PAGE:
Audrey C. Hipkins
2113 Flagler Pl. NW
Computer scientist/ engineer; product of the D.C. Public School System; BS, Massachusetts Institute of Technology, computer science and engineering; Sunday school teacher working with the high school youth at Mount Pleasant Baptist Church; member: Bloomingdale Civic Association, NAACP, National Political Congress of Black Women and Alpha Kappa Alpha sorority.
A: As an elected at-large member of the D.C. Board of Education, I would make the primary focus of education in our public schools a curriculum that gives our children the ability to solve problems, be independent thinkers, and graduate with marketable skills. The D.C. public schools should take a common-sense approach to providing a balanced education for our children -- strong college preparatory with vocational education. Whether by choice or economic necessity, students should be equipped to work immediately upon graduation from D.C. public high schools and/or be equipped to gain admission and graduate from college. Due to the tragedy of drug use, children are being born with learning disabilities. The D.C. public schools must be prepared to meet their needs with special education programs that will be able to deal with their short attention spans and any emotional problems they face in their home lives. We must have some of the most creative teachers working with these students to turn them into productive citizens and break the poverty cycle.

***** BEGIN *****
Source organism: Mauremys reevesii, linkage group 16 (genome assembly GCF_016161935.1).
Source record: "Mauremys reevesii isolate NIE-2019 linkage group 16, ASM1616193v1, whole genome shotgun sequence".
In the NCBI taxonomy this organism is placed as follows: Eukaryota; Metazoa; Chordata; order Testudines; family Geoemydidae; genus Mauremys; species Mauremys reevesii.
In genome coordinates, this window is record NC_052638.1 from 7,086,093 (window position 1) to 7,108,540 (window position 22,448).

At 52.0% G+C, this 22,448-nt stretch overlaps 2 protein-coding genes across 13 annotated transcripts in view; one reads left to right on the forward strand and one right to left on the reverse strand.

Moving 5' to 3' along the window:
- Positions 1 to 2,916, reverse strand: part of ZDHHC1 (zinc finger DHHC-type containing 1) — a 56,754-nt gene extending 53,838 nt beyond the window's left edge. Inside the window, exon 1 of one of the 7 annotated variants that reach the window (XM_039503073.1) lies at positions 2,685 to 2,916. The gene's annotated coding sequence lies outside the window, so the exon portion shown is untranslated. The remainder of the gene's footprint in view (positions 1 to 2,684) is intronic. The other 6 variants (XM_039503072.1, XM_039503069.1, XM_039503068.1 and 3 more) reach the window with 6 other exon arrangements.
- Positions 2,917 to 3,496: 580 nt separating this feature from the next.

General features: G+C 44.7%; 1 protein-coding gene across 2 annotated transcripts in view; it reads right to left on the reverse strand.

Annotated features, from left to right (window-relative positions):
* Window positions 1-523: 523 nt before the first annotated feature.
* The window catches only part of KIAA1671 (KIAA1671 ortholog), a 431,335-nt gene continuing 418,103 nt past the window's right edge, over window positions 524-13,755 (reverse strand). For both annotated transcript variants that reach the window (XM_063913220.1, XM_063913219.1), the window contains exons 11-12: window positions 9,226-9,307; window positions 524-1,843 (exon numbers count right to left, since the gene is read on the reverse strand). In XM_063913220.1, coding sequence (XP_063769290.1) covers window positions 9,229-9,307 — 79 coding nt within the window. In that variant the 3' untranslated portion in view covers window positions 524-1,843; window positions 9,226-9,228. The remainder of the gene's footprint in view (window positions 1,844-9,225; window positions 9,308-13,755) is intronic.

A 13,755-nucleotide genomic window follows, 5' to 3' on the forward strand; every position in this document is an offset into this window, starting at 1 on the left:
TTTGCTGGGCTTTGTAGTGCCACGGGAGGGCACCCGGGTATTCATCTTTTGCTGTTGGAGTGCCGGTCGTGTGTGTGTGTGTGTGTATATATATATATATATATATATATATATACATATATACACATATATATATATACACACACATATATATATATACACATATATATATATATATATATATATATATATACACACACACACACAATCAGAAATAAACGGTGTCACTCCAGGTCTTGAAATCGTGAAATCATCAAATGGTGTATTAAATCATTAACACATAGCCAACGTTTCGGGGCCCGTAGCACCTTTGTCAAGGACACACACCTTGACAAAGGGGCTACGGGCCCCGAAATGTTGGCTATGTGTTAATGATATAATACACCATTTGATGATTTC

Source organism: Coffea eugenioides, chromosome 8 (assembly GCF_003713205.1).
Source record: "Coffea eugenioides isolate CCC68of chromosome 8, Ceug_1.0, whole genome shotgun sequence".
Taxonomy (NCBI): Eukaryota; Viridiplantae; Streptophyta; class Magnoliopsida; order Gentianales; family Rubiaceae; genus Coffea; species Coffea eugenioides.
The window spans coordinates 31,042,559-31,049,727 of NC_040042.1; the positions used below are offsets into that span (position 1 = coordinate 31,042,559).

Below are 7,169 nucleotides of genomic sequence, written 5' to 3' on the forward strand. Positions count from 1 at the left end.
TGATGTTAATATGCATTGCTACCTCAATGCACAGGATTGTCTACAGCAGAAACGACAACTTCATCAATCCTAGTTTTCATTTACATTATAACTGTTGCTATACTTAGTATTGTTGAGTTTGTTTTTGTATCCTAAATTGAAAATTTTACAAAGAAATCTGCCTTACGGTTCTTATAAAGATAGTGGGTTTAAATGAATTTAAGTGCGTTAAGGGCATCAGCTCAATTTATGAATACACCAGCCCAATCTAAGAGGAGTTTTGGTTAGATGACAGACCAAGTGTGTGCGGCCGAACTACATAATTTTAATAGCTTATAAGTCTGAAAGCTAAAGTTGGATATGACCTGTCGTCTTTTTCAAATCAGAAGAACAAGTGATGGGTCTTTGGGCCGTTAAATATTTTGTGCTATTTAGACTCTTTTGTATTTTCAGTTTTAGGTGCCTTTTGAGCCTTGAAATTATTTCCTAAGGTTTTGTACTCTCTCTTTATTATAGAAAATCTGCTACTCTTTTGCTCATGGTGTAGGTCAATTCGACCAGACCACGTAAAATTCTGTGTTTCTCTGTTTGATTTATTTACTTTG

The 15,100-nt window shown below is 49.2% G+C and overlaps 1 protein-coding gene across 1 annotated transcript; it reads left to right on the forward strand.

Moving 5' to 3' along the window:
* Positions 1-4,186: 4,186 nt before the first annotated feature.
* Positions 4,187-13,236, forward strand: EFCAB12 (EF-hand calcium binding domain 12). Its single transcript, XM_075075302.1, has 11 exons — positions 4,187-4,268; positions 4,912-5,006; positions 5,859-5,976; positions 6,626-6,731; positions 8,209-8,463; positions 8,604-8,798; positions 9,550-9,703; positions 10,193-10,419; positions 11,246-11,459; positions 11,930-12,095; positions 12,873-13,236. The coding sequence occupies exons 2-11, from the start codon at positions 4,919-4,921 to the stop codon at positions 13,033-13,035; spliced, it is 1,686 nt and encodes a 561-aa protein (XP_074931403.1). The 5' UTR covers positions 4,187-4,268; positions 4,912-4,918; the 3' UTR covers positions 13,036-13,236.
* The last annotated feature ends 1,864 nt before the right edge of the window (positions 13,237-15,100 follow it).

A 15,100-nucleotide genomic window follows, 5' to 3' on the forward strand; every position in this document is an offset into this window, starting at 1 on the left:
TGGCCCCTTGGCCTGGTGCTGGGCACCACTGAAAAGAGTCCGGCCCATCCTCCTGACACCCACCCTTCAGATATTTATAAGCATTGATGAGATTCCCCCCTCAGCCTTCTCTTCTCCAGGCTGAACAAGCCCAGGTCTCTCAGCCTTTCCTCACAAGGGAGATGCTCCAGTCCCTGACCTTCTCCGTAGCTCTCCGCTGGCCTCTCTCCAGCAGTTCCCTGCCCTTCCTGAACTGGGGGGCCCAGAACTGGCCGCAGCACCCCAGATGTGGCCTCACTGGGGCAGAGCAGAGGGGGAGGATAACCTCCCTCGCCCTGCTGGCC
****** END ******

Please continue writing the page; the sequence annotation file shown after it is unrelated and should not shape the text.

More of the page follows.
Aurelia Corbett King
1359 Perry Pl. NW